“…international health officials battling the epidemic in Sierra Leone approved plans on Friday to help families tend to patients at home, recognizing that they are overwhelmed and have little chance of getting enough treatment beds in place quickly to meet the surging need.”
Even with this, what is perhaps most alarming is that a recent New York Times story found “Nobody knows exactly how many have died from Ebola in this country. The government figure of 900 to 1,000 is thought by international officials to be a serous underestimation.” Not only are these countries lacking response resources, they even lack the ability to track the spread. This violates business principle #1: what you can count, you can manage. If these countries in West Africa cannot fill this function, then the Ebola outbreak really has grabbed the initiative and is in the lead.
There is exactly one organization designed to rapidly hold and control territory and the people on it: the military. For support, for infrastructure, for speed, for rigid adherence to protocol, for transport, for commitment, for a host of other reasons – the military clearly has a role in halting the Ebola outbreak in West Africa. My back-of-the-envelope calculation was on the order of 40-70,000 soldiers, a figure that will be insufficient should the virus spread to neighboring countries beyond Liberia and Sierra Leone. Though it is true, as one Wall Street Journal op-ed writer put it, “Liberia, a country of 4.4 million people, can’t be encircled.” But that’s not the objective. We do not need to “encircle” Liberia or West Africa. We must, however, slow the spread down to a manageable rate, providing time for a vaccine or other effective countermeasures to kill Ebola’s 2014 tour in West Africa. Landpower has a hand in making that happen.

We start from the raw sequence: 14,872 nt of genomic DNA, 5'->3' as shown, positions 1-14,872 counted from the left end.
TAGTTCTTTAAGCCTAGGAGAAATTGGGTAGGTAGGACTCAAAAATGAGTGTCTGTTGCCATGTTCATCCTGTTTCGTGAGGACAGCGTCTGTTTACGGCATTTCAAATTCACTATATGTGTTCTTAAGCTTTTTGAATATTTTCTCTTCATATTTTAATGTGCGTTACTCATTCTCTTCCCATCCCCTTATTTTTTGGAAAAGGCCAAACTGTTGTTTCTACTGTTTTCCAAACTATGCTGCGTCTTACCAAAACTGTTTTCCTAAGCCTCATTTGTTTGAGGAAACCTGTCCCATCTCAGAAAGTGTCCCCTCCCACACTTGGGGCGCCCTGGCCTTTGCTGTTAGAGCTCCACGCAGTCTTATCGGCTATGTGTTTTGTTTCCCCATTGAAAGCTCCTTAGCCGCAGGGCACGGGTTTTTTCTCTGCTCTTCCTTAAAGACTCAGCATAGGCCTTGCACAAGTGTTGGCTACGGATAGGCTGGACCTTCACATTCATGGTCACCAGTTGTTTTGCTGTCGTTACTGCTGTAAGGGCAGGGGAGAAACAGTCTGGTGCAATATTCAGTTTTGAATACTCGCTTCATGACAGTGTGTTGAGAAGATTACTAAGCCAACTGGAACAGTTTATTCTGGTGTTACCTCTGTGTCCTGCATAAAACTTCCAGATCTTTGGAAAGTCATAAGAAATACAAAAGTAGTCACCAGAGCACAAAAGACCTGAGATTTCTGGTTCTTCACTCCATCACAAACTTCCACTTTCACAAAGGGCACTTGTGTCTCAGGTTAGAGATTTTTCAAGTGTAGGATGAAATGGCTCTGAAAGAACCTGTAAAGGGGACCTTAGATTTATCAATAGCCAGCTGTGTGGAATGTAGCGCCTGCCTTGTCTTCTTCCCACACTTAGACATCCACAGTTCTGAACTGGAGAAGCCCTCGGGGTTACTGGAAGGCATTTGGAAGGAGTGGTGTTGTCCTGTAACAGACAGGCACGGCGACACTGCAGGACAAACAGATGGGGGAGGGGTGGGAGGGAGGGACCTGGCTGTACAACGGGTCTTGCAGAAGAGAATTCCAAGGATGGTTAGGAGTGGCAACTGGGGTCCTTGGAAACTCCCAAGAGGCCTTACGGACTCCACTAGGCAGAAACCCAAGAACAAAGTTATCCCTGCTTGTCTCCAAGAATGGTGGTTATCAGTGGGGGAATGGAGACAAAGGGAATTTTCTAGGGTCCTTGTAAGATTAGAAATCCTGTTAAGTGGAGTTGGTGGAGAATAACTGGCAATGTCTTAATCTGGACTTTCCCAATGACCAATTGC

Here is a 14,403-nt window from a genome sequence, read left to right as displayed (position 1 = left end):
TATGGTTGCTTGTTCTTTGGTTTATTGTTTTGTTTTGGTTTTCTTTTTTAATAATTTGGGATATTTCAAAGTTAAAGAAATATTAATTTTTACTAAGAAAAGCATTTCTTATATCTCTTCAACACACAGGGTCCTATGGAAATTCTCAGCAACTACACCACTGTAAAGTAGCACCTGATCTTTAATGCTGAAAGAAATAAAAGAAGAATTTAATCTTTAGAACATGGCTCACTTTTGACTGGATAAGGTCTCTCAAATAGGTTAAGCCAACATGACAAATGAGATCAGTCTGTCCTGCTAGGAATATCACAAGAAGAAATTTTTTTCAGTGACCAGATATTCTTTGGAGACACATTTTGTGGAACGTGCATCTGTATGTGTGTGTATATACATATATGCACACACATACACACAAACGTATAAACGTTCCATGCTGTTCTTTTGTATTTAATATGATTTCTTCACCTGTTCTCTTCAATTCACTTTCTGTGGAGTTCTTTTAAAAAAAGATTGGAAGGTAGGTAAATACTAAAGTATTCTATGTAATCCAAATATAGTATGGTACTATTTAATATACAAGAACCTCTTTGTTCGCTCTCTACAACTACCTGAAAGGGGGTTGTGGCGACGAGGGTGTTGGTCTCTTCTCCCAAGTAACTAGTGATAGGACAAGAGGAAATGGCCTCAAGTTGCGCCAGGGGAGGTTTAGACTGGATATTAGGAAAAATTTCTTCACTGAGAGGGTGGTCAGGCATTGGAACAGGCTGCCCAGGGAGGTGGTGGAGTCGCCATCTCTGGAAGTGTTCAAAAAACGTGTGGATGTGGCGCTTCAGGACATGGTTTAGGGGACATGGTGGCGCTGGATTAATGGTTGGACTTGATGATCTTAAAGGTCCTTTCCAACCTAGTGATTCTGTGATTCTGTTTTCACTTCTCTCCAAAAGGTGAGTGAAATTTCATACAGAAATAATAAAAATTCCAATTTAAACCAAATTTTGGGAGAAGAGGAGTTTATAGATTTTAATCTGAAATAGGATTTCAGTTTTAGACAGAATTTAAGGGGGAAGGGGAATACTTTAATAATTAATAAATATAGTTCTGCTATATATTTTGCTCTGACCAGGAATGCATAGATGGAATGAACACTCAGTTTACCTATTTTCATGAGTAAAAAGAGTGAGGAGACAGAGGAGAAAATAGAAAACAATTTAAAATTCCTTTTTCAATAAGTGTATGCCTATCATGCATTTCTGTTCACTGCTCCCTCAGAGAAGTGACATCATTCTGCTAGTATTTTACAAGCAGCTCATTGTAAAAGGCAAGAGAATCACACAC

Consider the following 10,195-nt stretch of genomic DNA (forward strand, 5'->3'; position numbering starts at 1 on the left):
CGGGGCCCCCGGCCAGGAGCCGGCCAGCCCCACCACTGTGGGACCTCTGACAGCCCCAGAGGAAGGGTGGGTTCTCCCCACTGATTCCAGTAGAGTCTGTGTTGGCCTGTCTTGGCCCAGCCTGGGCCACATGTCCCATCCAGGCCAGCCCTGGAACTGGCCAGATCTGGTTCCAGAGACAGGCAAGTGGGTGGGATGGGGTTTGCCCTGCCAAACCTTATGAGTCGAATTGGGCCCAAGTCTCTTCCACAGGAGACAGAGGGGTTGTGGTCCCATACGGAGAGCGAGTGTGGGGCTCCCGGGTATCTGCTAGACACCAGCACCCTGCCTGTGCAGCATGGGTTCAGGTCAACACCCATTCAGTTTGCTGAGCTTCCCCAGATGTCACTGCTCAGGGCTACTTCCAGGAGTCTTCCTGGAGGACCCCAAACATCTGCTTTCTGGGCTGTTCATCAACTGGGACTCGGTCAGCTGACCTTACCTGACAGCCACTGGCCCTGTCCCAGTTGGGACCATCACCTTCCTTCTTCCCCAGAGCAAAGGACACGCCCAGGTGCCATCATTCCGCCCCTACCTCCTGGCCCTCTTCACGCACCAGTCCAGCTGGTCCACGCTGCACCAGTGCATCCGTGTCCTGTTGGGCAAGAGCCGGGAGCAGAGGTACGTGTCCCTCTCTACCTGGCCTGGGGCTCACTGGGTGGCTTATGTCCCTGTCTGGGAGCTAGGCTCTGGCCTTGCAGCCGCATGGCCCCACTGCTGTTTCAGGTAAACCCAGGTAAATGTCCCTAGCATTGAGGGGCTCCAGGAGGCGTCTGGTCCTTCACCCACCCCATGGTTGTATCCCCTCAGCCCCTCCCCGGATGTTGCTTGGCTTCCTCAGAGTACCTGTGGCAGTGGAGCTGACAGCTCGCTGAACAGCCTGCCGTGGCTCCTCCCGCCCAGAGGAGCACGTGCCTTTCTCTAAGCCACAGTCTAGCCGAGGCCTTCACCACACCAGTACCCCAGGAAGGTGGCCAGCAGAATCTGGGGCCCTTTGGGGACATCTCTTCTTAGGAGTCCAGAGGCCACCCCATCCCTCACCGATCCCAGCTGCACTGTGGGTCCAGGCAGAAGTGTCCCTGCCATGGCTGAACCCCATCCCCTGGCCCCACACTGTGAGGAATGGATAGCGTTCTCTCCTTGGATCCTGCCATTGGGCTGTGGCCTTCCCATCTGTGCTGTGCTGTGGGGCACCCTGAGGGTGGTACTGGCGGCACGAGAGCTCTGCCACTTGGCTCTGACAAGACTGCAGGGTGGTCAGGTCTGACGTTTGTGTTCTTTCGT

None of this is meant to scare; it is one perception, one calculation of the threat posed by the Ebola virus in West Africa. Frankly, people are not always very good at perceiving threats (if we were, as Jared Diamond points out, we’d be a lot more afraid of our daily shower!). One good gauge of our fears might be what movies we watch – fear driving us to the big screens to take in a “good scare.” Entertainment Weekly magazine did an “Apocalypse Issue” this past summer in which they charted all the apocalypse movies in history back about 100 years. The authors found some interesting trends. First, that 65% of all apocalyptic films in the 1960s were about nuclear war or accident. In the 1970s environmental destruction was popular.